August 5, 2021
Hit Subscribe Prep Q&A
My online buddy and former podcast co-host Erik Dietrich invited me to do an AMA with his freelancer community over at Hit Subscribe.
Being the organized fellow that he is, Erik sent over some sample questions in advance. To prepare for our chat, I typed up answers to each question for my own reference.
Initially this Q&A was just for myself, but there are some interesting points so I thought I’d also share here with you on the list.
Here you go:
1) Take me through your background a bit… tell us about yourself.
I started coding in the 80s on my dad’s IBM PC. Simple stuff like DOS, Xywrite, BASIC. It was just for fun, nothing serious.
I didn’t get my first real computer job until about 1999. I worked my way into building workgroup software for the internal advertising agency at Staples using a desktop database solution called Filemaker.
In 2003, I took a position at The Moyer Group, which was (and is) one of the most prominent Filemaker consulting firms in the country. I worked my way up there and by 2005 I was the VP, which meant I was doing a lot of employee and client management. That’s when I had my epiphany that hourly billing is nuts.
In 2006, I went solo to figure out a business model that wasn’t based on trading time for money.
2) Let’s surface something up front – we want to talk through service pricing for new freelancers, but you have some strong opinions on this subject. Can you tell us a bit about that, for context?
For projects, I prefer value pricing, but it’s a pretty advanced approach.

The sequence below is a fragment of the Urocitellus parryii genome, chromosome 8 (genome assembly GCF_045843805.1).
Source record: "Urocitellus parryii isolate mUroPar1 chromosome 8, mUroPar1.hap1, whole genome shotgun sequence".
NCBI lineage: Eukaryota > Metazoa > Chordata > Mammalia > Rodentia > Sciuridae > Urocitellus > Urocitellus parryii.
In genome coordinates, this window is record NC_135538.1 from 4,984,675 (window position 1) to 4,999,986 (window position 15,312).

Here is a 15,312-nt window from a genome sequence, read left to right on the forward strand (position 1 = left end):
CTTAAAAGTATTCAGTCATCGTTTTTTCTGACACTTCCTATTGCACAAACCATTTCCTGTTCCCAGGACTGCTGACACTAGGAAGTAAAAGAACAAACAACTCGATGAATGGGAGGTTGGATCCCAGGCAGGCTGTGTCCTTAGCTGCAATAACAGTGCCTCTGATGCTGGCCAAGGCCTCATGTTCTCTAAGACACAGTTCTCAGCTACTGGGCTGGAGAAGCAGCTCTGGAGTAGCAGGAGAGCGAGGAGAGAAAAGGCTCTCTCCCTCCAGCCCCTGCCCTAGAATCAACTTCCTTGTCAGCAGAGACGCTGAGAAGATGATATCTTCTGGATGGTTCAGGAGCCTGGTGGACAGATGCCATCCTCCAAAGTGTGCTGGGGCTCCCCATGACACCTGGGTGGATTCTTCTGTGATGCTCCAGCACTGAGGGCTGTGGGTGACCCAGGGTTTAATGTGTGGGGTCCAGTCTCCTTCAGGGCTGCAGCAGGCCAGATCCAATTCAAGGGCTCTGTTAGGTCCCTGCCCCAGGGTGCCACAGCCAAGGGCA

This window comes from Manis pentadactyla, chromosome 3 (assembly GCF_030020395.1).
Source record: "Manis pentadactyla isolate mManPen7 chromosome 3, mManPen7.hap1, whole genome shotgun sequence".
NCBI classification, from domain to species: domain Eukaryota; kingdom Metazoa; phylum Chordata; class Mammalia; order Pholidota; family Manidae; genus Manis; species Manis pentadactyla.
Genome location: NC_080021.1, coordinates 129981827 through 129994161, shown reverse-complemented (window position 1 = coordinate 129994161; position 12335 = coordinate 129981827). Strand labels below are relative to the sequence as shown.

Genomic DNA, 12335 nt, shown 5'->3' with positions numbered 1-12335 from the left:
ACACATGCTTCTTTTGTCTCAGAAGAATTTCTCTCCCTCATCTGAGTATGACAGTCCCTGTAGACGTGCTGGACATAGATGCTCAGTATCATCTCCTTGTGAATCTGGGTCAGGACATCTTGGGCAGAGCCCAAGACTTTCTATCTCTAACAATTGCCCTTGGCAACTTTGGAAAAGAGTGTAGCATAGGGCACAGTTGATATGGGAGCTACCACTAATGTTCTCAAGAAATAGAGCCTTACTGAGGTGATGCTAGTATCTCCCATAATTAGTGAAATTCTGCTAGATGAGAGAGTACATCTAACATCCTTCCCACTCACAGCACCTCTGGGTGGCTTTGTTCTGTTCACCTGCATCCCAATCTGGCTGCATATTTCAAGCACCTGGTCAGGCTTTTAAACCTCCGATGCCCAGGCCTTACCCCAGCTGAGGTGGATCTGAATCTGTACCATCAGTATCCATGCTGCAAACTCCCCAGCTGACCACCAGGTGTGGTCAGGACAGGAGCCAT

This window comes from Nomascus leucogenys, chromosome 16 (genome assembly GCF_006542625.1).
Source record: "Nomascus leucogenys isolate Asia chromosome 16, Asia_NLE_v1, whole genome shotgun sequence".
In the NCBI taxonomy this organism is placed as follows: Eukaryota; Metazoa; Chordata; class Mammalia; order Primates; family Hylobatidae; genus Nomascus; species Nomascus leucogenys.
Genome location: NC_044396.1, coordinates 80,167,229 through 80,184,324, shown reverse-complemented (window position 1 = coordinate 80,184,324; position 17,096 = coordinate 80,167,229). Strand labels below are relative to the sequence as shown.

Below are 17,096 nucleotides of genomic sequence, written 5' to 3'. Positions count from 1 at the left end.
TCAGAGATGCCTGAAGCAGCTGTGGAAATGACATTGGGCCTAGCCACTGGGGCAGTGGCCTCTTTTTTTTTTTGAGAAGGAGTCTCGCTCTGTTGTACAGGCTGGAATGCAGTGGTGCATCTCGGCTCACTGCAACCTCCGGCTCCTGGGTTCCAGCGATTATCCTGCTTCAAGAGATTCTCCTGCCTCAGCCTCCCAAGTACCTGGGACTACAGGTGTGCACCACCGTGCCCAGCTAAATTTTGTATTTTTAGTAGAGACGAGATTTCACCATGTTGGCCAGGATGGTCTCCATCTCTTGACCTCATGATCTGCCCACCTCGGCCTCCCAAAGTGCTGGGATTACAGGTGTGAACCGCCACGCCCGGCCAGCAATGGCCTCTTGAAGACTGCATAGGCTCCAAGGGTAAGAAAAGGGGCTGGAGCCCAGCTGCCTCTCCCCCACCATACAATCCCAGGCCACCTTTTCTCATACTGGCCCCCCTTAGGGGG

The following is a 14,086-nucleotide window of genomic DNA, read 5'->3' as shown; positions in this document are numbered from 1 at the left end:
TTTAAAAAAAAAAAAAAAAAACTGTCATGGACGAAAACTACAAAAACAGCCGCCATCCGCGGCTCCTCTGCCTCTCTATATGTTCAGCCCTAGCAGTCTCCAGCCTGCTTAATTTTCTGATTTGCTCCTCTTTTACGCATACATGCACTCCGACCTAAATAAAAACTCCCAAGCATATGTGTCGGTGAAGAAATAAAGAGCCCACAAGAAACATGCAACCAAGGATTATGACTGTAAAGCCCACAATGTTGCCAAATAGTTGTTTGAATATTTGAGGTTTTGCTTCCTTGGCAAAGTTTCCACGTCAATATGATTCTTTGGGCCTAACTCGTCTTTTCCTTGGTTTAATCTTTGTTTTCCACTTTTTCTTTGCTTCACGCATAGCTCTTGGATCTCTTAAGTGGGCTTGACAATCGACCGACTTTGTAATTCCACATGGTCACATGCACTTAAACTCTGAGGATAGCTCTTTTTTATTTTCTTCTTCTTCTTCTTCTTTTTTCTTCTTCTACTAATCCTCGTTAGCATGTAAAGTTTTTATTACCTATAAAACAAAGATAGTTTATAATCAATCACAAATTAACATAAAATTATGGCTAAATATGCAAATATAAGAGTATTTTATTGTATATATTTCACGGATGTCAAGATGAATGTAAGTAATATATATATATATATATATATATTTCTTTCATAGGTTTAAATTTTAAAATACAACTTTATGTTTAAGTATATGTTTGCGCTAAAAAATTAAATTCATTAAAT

For new freelancers, I’d generally recommend creating a productized service to get started.
3) What’s so bad about hourly billing? Isn’t that just the way the world works?
Yes and no. If you ask a barista “How much for a large black coffee?” they’re not going to say, “$40 per hour” LOL! Almost everything we buy is priced, not billed for.
But to your point, hourly billing is currently the “normal” way the freelance space. I’m working every single day to change that.
Hourly billing is an artifact of the industrial economy, factory labor, and scientific management.
If you don’t mind being an interchangeable cog in some machine, then hourly billing might be fine for you.
If on the other hand, you want to have a bigger impact for your clients and be compensated accordingly, trading time for money isn’t a good fit.
Specifically, here are three things that stink about hourly billing:
- It puts an artificial ceiling on your income. There are only so many hours in the year.
- It punishes expertise, efficiency, and optimization. The better and faster you get, the less you make.
- It encourages scope creep, micromanagement, and other “client from hell” behaviors. Shooting in the dark is expensive.
4) If you have a model other than hourly billing, how do you ensure you don’t take a haircut on the work? How do you handle scope creep?
Short answer: Add a zero to your project prices and you won’t care about scope creep.
The problem most people have with fixed pricing project work is that they base their prices on how many hours they think the work will take.
This approach will reliably produce prices that are too low and have razor thin margins. When your margins are razor thin, the slightest increase in scope can feel like you’re “losing money”.
Flipping this model on its head looks like this:
- First, roughly figure out what the client’s desired business outcome is worth to them (i.e., the value)